Average wait time to be paid now 31 days

January saw a sharp spike in the length of time clients are waiting to pay overdue invoices to small businesses

The average time a small business has to wait to be paid clients has crept back up to 31 days.

The average time a business had to wait in January to be paid rose by 0.6 days to 30.5 days.

Last month on average small businesses were made to wait 8.4 days later to be paid than agreed payment terms, according to accounting software Xero.

The latter is the highest level since August 2020 during the first lockdown when late payments soared, and the rise reverses a long-term improvement in both metrics recorded in 2017.

>See also: Sole traders pay most tax since records began

Xero analyses data from the accounts of hundreds of thousands of small businesses that use its software to come up with the findings.

Grant Shapps announced a review of late payment policy in December when he was business secretary, saying: “That many small firms are routinely paid late is intolerable and presents a real barrier to productivity, the creation of high-skilled jobs and ultimately economic growth.”

He said that a consultation on the review, which runs until April 28, would “build on the success we have had so far in curbing late payment”.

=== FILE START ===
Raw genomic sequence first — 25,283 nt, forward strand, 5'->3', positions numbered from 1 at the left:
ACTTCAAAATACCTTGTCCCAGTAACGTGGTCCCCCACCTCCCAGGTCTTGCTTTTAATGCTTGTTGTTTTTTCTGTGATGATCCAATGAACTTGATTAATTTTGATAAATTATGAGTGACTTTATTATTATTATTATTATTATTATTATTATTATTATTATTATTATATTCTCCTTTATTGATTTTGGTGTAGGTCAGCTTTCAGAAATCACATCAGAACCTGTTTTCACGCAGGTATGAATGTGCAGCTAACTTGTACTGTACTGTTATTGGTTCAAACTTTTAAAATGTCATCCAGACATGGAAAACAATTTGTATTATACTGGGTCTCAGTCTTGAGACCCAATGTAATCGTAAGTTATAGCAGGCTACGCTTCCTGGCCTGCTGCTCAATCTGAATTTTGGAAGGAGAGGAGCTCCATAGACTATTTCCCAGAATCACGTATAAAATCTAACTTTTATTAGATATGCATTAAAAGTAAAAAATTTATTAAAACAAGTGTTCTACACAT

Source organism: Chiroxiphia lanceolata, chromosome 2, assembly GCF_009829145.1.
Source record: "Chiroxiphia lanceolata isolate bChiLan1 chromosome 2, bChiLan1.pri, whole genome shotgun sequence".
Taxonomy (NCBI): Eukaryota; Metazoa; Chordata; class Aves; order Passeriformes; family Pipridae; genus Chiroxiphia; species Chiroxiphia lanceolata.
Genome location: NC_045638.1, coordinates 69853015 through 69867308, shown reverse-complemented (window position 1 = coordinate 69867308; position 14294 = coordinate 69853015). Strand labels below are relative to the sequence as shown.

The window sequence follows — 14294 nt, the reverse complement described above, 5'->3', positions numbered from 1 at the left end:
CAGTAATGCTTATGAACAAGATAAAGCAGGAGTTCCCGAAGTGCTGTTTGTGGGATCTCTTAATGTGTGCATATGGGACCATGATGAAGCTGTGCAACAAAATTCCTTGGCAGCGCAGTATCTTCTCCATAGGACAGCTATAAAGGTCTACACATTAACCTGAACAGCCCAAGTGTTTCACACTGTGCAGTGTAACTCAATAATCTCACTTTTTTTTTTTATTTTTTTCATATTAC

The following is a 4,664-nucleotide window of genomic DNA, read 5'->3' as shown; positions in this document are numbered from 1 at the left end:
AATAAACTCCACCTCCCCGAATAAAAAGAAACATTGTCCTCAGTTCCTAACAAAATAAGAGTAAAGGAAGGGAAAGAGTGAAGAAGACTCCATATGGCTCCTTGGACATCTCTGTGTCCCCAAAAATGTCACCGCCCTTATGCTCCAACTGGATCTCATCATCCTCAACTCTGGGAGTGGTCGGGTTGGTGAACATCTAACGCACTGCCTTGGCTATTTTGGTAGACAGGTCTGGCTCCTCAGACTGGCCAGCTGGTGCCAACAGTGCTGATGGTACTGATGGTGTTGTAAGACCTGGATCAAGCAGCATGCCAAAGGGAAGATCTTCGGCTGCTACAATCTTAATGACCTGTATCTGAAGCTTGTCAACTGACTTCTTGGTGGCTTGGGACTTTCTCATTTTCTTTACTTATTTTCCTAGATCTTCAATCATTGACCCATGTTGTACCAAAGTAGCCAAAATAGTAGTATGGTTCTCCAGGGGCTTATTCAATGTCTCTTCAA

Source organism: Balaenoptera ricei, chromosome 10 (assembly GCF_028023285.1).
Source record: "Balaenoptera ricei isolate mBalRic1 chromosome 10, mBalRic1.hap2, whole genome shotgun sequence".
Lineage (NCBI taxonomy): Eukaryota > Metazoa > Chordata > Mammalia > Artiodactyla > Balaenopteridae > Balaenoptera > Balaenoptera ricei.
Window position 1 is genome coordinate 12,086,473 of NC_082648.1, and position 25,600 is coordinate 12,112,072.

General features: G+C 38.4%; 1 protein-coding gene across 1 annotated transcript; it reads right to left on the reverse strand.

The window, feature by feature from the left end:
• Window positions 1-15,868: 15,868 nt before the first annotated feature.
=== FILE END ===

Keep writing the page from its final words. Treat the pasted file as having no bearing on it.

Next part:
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Alex von Schirmeister, UK managing director, Xero, said: “It’s unacceptable that payment times to small businesses continue to rise. The outcome of the UK government’s late payments consultation cannot come soon enough – small businesses are critical to our economy and communities, but can’t drive UK growth without stricter policies to protect them.”

Inflation erodes any sales growth…

Xero found that headline average sales growth for small businesses in January was 5.1 per cent, following a 2.7 per cent in December, but both increases were completely eroded by inflation. Taking inflation into account, sales fell 6.5 per cent in December and 3.7 per cent in January, Xero said.

…as wages bills rise by 5% year on year

Meanwhile, UK small business wages have risen to their highest level since May 2022 as many firms battle to attract and retain employees in a competitive market. Small business salaries rose by 4.8 per cent year on year in January.

“Despite increasing wages and some improvement in employment levels, we know that small businesses are still struggling to find the workers they need,” said Von Schirmeister. “National vacancy levels have softened but are still high by historical standards. This is forcing many business owners to offer larger pay rises to keep or attract new staff.”

And although the number of people employed by small businesses declined by 2.5 per cent year on year – the tenth consecutive month of year-on-year jobs decline – it was the smallest drop since April 2022, indicating the mooted recession may have bottomed out.

Indeed, small businesses in London actually employ more people than they did a year ago, showing a 2.2 per cent increase year on year.

Further reading

Budget 2023 what small business can expect

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Tim Adler

Tim Adler is group editor of Small Business, Growth Business and Information Age. He is a former commissioning editor at the Daily Telegraph, who has written for the Financial Times, The Times and the...

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